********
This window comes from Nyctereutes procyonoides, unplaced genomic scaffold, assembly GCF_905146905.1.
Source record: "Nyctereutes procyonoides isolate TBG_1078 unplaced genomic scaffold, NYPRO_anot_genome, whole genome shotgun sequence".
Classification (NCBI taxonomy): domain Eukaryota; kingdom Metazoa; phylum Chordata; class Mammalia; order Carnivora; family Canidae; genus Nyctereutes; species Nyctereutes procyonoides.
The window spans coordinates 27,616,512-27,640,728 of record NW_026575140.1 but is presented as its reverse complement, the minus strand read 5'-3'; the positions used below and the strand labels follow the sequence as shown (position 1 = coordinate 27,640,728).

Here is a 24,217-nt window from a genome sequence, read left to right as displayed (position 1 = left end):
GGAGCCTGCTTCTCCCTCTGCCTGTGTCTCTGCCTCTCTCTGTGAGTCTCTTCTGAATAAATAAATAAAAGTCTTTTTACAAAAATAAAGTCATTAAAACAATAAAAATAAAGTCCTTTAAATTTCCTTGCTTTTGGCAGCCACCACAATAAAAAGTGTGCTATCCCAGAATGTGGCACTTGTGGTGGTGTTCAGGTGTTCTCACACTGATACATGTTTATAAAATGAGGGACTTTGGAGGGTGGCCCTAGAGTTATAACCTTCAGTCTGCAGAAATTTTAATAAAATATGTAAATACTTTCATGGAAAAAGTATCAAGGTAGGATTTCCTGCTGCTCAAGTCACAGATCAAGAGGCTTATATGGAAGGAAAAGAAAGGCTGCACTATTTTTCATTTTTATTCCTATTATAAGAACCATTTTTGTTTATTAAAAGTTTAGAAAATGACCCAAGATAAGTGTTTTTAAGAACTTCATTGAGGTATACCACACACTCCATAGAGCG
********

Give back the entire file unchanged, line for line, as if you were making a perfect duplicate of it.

This window comes from Nyctereutes procyonoides, unplaced genomic scaffold, assembly GCF_905146905.1.
Source record: "Nyctereutes procyonoides isolate TBG_1078 unplaced genomic scaffold, NYPRO_anot_genome, whole genome shotgun sequence".
Classification (NCBI taxonomy): domain Eukaryota; kingdom Metazoa; phylum Chordata; class Mammalia; order Carnivora; family Canidae; genus Nyctereutes; species Nyctereutes procyonoides.
The window spans coordinates 27,616,512-27,640,728 of record NW_026575140.1 but is presented as its reverse complement, the minus strand read 5'-3'; the positions used below and the strand labels follow the sequence as shown (position 1 = coordinate 27,640,728).

Here is a 24,217-nt window from a genome sequence, read left to right as displayed (position 1 = left end):
GGAGCCTGCTTCTCCCTCTGCCTGTGTCTCTGCCTCTCTCTGTGAGTCTCTTCTGAATAAATAAATAAAAGTCTTTTTACAAAAATAAAGTCATTAAAACAATAAAAATAAAGTCCTTTAAATTTCCTTGCTTTTGGCAGCCACCACAATAAAAAGTGTGCTATCCCAGAATGTGGCACTTGTGGTGGTGTTCAGGTGTTCTCACACTGATACATGTTTATAAAATGAGGGACTTTGGAGGGTGGCCCTAGAGTTATAACCTTCAGTCTGCAGAAATTTTAATAAAATATGTAAATACTTTCATGGAAAAAGTATCAAGGTAGGATTTCCTGCTGCTCAAGTCACAGATCAAGAGGCTTATATGGAAGGAAAAGAAAGGCTGCACTATTTTTCATTTTTATTCCTATTATAAGAACCATTTTTGTTTATTAAAAGTTTAGAAAATGACCCAAGATAAGTGTTTTTAAGAACTTCATTGAGGTATACCACACACTCCATAGAGCG